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Business incubator works to connect Driftless Area entrepreneurs

Community and support are as important as funding to new businesses’ success, head of Platteville incubator explains

Children at a Halloween party
A Halloween party at the Platteville Business Incubator in 2017. One of the incubator’s tenants is Imagination Station, which provides day care to other businesses in the incubator. Photo courtesy of Platteville Business Incubator

In her role as executive director of the Platteville Business Incubator, Kate Koziol said she learned there are no mistakes in the entrepreneurial world.

“There’s just ideas that didn’t execute well,” Koziol says. “And you can retool it or refine it. You can always learn from something.”

But, she added, rural entrepreneurs may sometimes feel more isolated than peers in urban areas. So to help connect them, Koziol created the Driftless Makers Podcast, which features interviews with startup and business owners around the region.

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“We’ve had entrepreneurs in the region come to our networking events thanking us for producing the podcast, because they don’t feel alone. And this is a rural answer to their entrepreneurial question. It’s not something that happened in a distant place. It happened right next door or right down the road. So they feel very connected and part of that Driftless Makers’ circle.”

During a recent appearance on Wisconsin Public Radio’s “The Morning Show,” Koziol discussed the challenges and opportunities for economic development in rural areas like the Driftless Area.

The following has been edited for clarity and brevity.

Kate Archer Kent: What are the biggest challenges facing entrepreneurs trying to start a business in your area?

Kate Koziol: A challenge that faces entrepreneurs, no matter where they’re starting, is that they’re usually very good at two or three things, but it really takes 10 or 12 areas of expertise to be successful. So that’s what the Platteville Business Incubator does. We kind of round out those skills so that no matter what line of work you’re in, you’ve got a well-honed machine that is able to (help businesses) continue to develop and grow.

KAK: Sometimes we may have this image that a startup is going to suck the life out of that entrepreneur and that they will be working 24/7. Are there aspects of that that are true or not?

KK: You’ve got to put some parameters around it. I ran my own business for 17 years, and oftentimes I did carry an idea with me throughout the evening and back with me first thing in the morning as you try to figure out the best plan. But, to lead a healthy work-life balance, you do need to put up some rails so that you can step away and oftentimes you’ll come up with solutions when you’re not working. … You need to free up your time.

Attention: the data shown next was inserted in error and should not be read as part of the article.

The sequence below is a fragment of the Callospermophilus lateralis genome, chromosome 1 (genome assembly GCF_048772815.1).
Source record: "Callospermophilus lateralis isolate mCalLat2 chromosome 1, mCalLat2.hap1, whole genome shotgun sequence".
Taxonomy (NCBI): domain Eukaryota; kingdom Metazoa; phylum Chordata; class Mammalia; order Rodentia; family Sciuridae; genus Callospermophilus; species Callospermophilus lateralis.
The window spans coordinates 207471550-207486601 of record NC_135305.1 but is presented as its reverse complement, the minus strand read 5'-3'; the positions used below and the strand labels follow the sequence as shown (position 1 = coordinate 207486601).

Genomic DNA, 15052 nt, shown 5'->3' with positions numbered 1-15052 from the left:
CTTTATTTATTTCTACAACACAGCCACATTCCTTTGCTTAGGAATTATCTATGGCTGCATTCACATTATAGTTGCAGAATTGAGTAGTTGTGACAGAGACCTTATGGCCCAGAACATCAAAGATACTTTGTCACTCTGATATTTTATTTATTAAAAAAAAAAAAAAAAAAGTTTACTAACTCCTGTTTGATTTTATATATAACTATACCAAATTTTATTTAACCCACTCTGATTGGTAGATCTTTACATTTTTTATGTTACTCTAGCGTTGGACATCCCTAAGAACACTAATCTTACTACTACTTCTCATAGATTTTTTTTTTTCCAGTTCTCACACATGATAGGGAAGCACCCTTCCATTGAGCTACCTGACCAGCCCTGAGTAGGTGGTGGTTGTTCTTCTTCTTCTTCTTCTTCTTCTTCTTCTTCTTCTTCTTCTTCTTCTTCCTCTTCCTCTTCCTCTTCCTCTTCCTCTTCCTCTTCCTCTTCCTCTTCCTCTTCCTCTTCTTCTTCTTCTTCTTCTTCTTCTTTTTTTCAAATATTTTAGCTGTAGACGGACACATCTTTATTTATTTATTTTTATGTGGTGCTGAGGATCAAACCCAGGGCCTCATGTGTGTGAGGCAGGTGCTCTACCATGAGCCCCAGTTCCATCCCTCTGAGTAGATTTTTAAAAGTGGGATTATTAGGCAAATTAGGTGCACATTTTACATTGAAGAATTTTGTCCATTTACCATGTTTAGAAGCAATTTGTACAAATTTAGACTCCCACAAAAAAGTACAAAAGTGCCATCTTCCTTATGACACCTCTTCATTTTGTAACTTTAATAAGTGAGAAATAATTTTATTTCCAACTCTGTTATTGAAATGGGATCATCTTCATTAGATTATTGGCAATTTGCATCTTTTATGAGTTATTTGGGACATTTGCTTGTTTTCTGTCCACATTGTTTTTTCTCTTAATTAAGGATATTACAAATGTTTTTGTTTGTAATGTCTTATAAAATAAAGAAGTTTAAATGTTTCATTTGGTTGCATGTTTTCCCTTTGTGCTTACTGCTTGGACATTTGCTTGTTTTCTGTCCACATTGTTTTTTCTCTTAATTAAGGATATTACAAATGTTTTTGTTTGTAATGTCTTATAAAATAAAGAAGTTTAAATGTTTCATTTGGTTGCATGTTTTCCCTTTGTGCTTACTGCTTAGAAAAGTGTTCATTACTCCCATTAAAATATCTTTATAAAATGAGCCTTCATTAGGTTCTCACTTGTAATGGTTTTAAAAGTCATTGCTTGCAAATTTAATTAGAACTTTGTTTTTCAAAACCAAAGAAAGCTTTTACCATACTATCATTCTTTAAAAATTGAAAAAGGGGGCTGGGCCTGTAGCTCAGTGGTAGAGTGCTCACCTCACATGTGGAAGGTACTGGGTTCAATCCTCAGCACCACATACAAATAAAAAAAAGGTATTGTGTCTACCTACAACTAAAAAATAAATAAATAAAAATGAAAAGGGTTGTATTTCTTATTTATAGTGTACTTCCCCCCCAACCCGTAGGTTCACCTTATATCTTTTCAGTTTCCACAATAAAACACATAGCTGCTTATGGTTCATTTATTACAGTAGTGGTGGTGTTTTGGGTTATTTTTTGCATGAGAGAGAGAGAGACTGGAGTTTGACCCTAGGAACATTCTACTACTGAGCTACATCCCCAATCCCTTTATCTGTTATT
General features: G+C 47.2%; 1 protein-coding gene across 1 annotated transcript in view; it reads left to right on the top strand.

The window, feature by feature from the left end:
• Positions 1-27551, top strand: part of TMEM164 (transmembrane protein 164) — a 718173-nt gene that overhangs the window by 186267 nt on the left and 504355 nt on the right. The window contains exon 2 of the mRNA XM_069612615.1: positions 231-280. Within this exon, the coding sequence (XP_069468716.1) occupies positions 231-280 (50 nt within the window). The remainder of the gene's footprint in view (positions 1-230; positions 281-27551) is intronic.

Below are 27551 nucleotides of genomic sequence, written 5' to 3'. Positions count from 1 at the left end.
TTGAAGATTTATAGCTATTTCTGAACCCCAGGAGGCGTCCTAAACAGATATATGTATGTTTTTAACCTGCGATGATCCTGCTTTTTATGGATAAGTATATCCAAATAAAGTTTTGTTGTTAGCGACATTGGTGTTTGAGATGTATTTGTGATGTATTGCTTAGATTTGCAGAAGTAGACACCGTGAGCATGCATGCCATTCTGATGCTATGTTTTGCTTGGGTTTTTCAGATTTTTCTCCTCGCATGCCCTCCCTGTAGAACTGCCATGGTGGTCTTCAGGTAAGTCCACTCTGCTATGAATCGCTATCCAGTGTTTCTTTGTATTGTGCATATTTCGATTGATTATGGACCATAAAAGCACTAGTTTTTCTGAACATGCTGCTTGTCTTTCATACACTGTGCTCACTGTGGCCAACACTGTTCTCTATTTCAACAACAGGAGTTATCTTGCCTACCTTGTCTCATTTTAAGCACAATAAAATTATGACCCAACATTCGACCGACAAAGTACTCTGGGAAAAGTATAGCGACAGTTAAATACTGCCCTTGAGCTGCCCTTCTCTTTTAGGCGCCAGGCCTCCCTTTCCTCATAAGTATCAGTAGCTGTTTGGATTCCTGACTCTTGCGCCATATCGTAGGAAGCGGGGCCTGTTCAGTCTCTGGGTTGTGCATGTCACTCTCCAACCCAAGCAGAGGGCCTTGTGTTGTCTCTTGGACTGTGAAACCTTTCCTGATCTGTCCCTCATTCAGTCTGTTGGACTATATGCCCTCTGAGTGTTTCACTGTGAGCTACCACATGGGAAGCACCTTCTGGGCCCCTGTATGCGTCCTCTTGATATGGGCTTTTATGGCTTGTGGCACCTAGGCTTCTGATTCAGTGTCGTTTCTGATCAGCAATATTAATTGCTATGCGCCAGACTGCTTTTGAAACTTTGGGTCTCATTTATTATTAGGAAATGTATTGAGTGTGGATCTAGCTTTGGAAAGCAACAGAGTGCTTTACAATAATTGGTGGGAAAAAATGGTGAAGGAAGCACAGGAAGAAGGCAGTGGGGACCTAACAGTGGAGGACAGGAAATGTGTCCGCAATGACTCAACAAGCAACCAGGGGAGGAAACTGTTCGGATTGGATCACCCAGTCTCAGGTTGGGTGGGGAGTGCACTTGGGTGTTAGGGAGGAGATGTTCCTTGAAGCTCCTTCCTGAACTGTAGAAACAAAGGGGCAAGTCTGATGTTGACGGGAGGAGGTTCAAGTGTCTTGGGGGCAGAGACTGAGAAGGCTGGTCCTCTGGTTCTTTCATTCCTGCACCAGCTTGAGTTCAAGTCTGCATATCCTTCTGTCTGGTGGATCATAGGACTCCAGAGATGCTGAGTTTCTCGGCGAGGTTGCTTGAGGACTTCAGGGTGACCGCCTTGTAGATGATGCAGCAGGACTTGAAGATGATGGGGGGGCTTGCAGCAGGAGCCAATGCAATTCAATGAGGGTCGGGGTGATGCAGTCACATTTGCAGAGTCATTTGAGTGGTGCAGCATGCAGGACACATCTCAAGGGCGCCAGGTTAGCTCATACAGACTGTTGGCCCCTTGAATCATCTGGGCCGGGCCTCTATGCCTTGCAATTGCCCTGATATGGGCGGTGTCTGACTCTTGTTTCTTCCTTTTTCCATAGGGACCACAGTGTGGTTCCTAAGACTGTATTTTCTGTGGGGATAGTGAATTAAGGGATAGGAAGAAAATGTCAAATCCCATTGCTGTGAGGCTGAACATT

KAK: We’ve been talking about workforce shortages on “The Morning Show,” the lack of child care and the lack of workforce housing. Are those things that entrepreneurs struggle with?

KK: An entrepreneur may start with two employees or 10 or 15, which is easier in some cases to find that quantity of employees as opposed to, say, 300 that you might need to run a larger operation.

The nice thing about the Platteville Business Incubator is that we have our own onsite day care that’s run by an entrepreneur. So if you’re coming to the incubator, which is just one venue that you could start your business, we do have onsite child care.

Housing is a challenge. But the Driftless is much less expensive than some of the urban areas. You can afford housing, and we’re looking at ways to build new housing and make sure that we have housing that people really want. Not everybody needs a four-bedroom, five-acre lot. We’re rethinking zoning and everything else that surrounds housing.

READ MORE: Where does the ‘Driftless Area’ get its name? The history, boundaries of the southwest Wisconsin region

KAK: Walk us through the incubator and what the spaces are like, what the offerings are like to these new businesses.

KK: At the Platteville Business Incubator, we have small offices. If you need to have a professional space or a space where maybe your cat isn’t walking across your keyboard, that can start as low as $30 a month.

Let’s say you have manufacturing, which is not as easy to do on your dining room table or even in your garage. Many people sort of grow their hobby or their side hustle into something more robust. We host spaces for rent all the way up to 10,000-square-foot manufacturing spaces.

The building is one aspect, but it’s really the mentoring and the coaching and the community that make the difference. In addition to the Driftless Makers Podcast, we also have mash-ups, which allow entrepreneurs to have interesting collisions of ideas and be able to share and say, ‘Hey, I’m struggling with this. Are you good with that?’ And so, it’s a building, but more importantly, it’s a community and the mentoring that goes on in the building.

KAK: How have you addressed funding and access to capital for startups?

KK: There are several programs that we run locally. One is the revolving loan programs. That’s our opportunity to gap fund any businesses, and we’ve got $1.8 million in that.

In addition to that, we work closely with IDEA Hub, which is our local accelerator, and they are constantly looking at investors and making connections. In fact, coming up on Dec. 13, they’re going to do an in-person program called “Fund Your Side Hustle.” That’ll connect bankers and revolving loan funds and other interested parties.

There’s always going to be money for good ideas, but we’ve got to, again, make that connection. If the entrepreneurs are great at their work but not great at seeking funding, we’ve got to figure out a way to make that happen.

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